In this age of constant connectedness and digital everything, many of us spend the bulk of our days sitting down and staring at laptops and phones. This fact only increased during the pandemic, as the world transitioned to a work-from-home setup that saw us living and working in the same space, tethered to our devices. While working from home brings convenience and freedom, it can also be a literal pain in the neck.
“If you sit for an extended period of time, you’ll most likely develop terrible posture,” says Dr. Gbolahan Okubadejo, a spinal and orthopedic surgeon at the New York-area Institute for Comprehensive Spine Care. He notes that poor posture, like slumping in your chair, often leads to chronic back, shoulder and neck pain, as well as poor circulation.
The effects of prolonged sitting can be scarier than aches and pains — it can also lead to the formation of a blood clot in a vein, which is called deep vein thrombosis, says Okubadejo. “Sitting for too long can also increase your risk of chronic health problems such as some cancers, diabetes and heart disease. Sitting is more dangerous than smoking, and sitting for too long is probably killing you slowly,” warns Dr. Okubadejo. You may also gain weight and lose strength in your muscles, particularly the glutes and legs. It’s enough to make you want to stand up and move around for a while.
Fortunately, it’s not all doom and gloom. Dr. Okubadejo provides some tips to reduce your sedentary time and keep you moving throughout the day.
- Stand up or walk around while you are talking on the phone.
- Get up from your desk once every 30 minutes and walk or move for 5–10 minutes before sitting back down.
- Take the stairs instead of the elevator whenever you can. Climbing the stairs is a great weight-bearing activity that benefits your heart, muscles and bones.
- Don’t loop around the parking lot until you find the best spot. Park farther away from where you are going so you can walk longer distances.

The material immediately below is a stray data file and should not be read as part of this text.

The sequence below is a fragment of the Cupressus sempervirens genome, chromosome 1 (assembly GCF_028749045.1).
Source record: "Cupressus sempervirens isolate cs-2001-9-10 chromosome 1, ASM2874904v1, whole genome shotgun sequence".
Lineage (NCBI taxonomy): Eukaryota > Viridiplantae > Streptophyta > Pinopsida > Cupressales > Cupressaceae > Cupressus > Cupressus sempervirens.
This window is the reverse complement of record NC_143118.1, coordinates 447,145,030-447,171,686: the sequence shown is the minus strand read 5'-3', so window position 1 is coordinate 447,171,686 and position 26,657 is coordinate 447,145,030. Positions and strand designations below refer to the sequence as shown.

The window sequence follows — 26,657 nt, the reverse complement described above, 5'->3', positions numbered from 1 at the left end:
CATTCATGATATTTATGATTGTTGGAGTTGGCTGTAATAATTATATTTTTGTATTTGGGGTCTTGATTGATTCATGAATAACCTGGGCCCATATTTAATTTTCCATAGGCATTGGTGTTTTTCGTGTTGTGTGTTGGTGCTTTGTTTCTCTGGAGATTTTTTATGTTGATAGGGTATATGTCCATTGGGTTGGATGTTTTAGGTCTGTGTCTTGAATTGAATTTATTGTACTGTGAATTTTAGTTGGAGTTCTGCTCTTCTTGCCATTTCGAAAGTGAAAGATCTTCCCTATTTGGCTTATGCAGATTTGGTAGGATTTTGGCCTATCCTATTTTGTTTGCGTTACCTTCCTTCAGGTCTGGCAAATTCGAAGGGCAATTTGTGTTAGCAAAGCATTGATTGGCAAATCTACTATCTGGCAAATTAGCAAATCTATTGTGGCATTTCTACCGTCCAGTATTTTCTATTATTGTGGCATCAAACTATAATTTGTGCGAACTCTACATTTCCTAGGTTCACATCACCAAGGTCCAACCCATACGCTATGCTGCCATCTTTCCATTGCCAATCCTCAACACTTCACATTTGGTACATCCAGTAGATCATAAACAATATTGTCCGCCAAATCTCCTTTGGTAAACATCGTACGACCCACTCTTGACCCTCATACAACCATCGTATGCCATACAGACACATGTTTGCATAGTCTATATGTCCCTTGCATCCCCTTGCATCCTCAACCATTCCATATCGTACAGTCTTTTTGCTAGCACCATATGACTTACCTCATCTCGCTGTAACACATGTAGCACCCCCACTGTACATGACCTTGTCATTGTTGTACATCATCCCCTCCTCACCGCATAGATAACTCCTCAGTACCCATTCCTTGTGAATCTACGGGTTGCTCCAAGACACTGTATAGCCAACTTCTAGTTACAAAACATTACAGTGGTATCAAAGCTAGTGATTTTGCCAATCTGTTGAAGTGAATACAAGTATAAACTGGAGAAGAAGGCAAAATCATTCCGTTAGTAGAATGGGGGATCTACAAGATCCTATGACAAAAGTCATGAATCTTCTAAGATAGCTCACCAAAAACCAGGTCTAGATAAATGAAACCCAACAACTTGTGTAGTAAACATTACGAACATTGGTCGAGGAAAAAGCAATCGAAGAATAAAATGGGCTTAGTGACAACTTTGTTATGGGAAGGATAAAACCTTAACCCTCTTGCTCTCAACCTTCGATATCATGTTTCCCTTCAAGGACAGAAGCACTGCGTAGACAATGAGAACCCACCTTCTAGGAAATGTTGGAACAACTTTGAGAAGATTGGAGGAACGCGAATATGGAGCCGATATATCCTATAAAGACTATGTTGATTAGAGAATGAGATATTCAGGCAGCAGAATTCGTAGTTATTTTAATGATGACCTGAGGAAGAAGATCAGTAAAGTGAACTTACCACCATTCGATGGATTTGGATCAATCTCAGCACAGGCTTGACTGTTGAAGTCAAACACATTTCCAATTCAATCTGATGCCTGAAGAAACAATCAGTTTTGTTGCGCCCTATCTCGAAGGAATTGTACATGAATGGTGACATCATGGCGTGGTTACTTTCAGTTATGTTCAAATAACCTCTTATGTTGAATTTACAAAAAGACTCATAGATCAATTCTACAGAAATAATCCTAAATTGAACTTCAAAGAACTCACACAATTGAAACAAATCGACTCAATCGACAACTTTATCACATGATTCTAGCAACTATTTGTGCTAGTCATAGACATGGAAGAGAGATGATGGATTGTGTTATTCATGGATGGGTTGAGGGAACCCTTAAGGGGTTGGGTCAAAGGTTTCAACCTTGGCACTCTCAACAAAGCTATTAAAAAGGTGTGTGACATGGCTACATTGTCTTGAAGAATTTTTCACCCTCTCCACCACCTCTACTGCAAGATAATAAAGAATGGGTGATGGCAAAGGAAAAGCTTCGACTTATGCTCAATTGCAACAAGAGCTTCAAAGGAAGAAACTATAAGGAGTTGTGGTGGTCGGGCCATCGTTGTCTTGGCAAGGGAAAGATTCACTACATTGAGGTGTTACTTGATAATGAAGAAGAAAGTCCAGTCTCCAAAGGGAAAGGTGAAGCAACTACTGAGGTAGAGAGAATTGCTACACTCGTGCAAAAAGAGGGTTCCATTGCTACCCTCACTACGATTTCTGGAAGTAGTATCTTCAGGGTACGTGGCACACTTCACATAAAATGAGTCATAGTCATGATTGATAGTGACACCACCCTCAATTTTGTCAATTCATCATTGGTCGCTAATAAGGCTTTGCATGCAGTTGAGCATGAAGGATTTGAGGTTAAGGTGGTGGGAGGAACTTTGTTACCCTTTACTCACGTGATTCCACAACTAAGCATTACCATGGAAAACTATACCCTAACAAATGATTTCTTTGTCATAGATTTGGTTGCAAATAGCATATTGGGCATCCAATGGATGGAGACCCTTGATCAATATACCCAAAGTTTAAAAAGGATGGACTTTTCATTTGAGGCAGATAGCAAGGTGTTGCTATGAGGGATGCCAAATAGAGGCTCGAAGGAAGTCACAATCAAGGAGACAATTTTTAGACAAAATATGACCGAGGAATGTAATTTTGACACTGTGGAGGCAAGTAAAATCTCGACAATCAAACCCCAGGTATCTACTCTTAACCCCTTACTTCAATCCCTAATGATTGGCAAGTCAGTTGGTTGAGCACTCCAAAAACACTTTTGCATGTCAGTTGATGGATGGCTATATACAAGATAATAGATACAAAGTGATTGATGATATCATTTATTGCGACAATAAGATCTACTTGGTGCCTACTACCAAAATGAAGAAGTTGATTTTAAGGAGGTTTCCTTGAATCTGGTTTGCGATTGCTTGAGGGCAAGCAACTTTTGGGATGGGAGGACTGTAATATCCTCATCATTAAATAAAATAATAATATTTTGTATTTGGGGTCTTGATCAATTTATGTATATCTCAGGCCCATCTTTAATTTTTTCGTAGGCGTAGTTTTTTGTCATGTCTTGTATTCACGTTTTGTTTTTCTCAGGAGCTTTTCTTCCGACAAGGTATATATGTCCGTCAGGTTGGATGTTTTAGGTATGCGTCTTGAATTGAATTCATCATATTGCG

- Consider purchasing a standing workstation and split your time between sitting and standing while working.
Despite your best efforts, it’s difficult to avoid those work-from-home pains entirely. Jessica Mazzucco, a New York-based certified fitness trainer and founder of The Glute Recruit, breaks down five common ailments with advice on how to relieve each.
Shoulders: “The shoulders can become stiff after hours of sitting at a computer,” says Mazzucco. “A simple standing shoulder stretch can help alleviate some stiffness and help with tension.” Stand up straight and cross your left arm across your chest and hold with your right hand for 15 seconds. Repeat with your right arm across your chest as many times as you desire.
Wrists: “Excessive typing can cause the wrists to cramp up,” says Mazzucco. Position your right hand in front of you with your fingers spread wide and your palm facing forward. Bend your wrist down, so your fingers are pointing toward the ground. Take your left hand and pull your right-hand fingers toward your chest. Maintain this stretch for 15 seconds, and then repeat with your left hand.
Neck: “Neck rolls are easy and effective stretches to loosen your neck muscles,” says Mazzucco. Start with your head tilted to the right side, and roll your head forward and to the left. Repeat to the right side. Perform five rolls to each side or until the tension in your neck is lessened.
Lower Back: If your lower back is tight from all that sitting, try this: “Sit on the floor with your legs in front of you and your back straight and shoulders back. Cross your right leg over your left with your right knee bent upward. Place your left hand/arm on the outside of your right leg and twist your upper body to the right. Hold this position for 15 seconds, and then repeat to the left side.”
Full Body: “The child’s pose stretch is a versatile exercise that stretches not only the back, but the thighs, shoulders and hips,” says Mazzucco. Kneel on the floor with your butt touching the back of your calves and your legs pressed together or spread apart in a V. Lean all the way forward with your arms outstretched so your abdomen lays across the top of your thighs. Inhale through your nose for five seconds and exhale through your mouth for another five. Repeat this breathing pattern in child’s pose for one minute.
To become more active, try setting a simple goal to increase (and track) your daily steps. Go to “Plans” in the MyFitnessPal app and choose a 28-day step plan to learn tips to boost your activity.